An Overview of Water History in the Redlands Area from 1880-1910 and its Relevance to the Current Water Issue in the City of Redlands

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water, Redlands, California, water supply, urban planning, environmental studies


Earth Sciences | Environmental Policy | Environmental Sciences | Geography | Place and Environment | United States History | Urban Studies and Planning | Water Resource Management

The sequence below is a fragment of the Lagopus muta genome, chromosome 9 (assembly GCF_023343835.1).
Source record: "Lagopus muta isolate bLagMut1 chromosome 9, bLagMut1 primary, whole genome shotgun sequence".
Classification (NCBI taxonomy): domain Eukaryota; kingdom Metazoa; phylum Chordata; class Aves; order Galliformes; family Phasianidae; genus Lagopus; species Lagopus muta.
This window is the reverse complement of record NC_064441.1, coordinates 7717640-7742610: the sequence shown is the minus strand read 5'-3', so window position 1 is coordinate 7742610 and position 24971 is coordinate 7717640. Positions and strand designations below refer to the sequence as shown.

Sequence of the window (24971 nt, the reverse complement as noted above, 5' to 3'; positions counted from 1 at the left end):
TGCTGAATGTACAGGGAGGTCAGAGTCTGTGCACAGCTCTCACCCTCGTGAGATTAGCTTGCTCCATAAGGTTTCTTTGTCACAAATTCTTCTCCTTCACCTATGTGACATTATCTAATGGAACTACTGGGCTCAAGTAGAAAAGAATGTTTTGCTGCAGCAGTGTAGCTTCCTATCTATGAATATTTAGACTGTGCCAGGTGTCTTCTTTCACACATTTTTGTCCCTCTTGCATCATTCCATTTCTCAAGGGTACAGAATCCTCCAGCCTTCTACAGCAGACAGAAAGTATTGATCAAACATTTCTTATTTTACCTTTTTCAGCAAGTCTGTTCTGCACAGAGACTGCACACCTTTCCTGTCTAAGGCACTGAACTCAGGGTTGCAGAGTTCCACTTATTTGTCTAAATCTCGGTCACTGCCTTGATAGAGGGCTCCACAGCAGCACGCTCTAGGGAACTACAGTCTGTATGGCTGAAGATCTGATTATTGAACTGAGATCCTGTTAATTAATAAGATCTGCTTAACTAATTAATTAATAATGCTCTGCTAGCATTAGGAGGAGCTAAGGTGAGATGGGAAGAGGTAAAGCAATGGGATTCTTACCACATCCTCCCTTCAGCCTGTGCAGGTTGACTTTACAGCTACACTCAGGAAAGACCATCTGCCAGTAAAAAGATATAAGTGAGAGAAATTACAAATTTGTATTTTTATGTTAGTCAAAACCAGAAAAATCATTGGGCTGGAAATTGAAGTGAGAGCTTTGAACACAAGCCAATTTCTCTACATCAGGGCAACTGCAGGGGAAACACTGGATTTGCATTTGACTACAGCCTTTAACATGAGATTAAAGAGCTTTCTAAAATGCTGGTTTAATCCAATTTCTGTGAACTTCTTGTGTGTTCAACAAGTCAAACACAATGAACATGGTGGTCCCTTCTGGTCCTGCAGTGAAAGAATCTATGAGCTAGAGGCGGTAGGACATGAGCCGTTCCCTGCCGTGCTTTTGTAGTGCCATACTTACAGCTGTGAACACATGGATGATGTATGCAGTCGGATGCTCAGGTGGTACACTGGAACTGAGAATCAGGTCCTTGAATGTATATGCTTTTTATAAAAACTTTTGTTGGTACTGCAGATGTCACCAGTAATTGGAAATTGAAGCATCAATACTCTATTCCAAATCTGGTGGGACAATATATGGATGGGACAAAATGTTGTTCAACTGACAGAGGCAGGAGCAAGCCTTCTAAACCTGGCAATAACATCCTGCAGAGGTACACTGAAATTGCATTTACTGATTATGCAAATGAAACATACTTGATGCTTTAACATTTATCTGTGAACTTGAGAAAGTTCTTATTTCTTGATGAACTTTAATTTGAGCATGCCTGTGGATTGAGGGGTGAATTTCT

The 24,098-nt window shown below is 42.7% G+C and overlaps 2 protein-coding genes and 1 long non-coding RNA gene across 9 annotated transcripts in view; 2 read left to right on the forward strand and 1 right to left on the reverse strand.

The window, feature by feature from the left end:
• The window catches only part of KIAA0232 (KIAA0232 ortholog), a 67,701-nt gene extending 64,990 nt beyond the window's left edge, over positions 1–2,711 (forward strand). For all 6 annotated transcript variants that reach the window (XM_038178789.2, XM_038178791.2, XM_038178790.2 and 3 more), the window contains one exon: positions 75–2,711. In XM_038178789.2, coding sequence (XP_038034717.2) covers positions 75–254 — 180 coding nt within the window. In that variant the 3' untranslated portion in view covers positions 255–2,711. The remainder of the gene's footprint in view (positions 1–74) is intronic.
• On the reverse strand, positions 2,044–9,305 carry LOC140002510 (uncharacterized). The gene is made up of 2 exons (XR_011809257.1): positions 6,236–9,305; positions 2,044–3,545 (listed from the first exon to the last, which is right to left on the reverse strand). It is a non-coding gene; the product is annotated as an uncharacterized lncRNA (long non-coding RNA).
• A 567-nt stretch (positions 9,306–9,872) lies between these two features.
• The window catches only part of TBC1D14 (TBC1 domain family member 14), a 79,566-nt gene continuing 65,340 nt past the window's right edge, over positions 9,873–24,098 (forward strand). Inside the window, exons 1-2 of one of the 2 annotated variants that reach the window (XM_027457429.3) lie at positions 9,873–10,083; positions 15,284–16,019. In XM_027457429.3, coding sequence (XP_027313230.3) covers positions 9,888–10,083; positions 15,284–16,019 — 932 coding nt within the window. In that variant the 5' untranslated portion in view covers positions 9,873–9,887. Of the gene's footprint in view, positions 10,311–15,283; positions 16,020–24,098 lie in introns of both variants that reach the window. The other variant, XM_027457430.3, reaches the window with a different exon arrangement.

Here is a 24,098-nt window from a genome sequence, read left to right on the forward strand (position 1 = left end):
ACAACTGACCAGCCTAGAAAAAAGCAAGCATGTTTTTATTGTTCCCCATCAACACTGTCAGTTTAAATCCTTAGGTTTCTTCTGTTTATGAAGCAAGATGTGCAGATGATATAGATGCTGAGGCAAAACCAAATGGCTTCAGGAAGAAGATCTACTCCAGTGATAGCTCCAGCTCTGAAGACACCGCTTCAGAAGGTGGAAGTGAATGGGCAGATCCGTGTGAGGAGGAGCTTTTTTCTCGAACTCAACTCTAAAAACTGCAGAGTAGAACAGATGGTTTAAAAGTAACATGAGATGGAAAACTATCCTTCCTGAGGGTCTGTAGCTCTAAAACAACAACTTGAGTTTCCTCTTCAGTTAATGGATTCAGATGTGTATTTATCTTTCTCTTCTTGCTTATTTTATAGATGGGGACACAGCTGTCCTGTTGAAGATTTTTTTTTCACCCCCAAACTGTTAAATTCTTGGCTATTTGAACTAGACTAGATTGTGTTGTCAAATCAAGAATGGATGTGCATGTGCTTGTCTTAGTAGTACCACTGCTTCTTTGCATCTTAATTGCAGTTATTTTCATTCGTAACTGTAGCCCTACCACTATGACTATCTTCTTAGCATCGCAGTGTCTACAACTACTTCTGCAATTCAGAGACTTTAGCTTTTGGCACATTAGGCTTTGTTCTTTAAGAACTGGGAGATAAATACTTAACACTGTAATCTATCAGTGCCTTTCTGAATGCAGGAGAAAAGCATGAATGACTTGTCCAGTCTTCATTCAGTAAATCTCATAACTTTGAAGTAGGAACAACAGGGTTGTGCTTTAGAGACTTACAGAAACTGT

Among all the practical problems confronting the people of the arid lands of the southwestern United States, the establishment of an adequate water supply easily stands first in importance. Although our present water supply cannot be considered endangered, the history of water resources and their distribution thereof has been a particularly colorful chapter in the development and history of the Southwest. No single development has been of such great importance to the progress of Southern California as that of water--its supply and economical use. The availability of water has allowed the population to increase dramatically, has changed the values of land in the region and has shaped the pattern of settlement. Water was and is indeed the lifeblood that has allowed Southern California to prosper. The limit of water supply has marked the boundary of possible progress, and progress for many of the early inhabitants of Southern California was to be achieved at all costs.

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